Alas, a rule, or even two rules, without reasons is not a clarification. What can be used under one condition or another does not tell us why it is used then and not now and how that choice is justified. Constant velocity, average velocity, instantaneous velocity and mean velocity are well-defined distinct concepts that can be used to explain the whats, the hows, and most importantly the whys. Let's talk about the concepts that lead to the rules. It worries me that many of these Advanced Placement Calculus discussions - Average Velocity is just the latest example - spend much more time on rules than on reasons.
In a message dated 10/31/2009 10:38:00 A.M. Eastern Daylight Time, SGold2112@aol.com writes:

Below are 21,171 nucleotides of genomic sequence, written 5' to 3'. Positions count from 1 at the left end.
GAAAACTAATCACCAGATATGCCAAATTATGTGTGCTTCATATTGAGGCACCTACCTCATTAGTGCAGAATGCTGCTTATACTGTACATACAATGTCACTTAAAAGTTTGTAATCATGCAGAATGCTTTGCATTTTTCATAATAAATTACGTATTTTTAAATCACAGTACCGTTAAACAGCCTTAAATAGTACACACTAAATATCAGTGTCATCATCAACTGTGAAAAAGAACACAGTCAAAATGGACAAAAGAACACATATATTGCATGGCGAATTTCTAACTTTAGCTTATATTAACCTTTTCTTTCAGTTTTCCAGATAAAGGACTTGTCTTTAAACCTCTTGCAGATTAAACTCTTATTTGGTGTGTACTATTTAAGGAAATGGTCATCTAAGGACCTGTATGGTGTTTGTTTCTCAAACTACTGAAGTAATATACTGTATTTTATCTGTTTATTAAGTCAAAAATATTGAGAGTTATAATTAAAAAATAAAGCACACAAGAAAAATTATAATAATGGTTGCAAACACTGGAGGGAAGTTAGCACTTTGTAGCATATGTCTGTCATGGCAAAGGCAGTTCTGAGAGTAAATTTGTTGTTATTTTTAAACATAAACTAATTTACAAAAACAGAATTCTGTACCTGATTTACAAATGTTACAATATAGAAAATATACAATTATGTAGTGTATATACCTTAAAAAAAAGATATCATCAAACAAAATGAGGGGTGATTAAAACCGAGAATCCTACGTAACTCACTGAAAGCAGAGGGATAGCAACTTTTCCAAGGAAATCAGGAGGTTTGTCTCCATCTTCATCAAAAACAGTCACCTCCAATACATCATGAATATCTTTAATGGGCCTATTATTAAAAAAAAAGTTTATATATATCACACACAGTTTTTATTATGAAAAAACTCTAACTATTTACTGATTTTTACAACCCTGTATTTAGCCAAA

I asked a physics teacher to clarify this issue about average velocity, and he said that average velocity is the same as the average of the velocities only if acceleration is constant, but he said even in that situation he still prefers to use the change in distance divided by change in time formula.
Also, in response to the question about the release of exams, the 2008 AB and BC exams will be available for purchase in December, according to an email I received from college board.
Steve Goldman Half Hollow Hills HS East Dix Hills, NY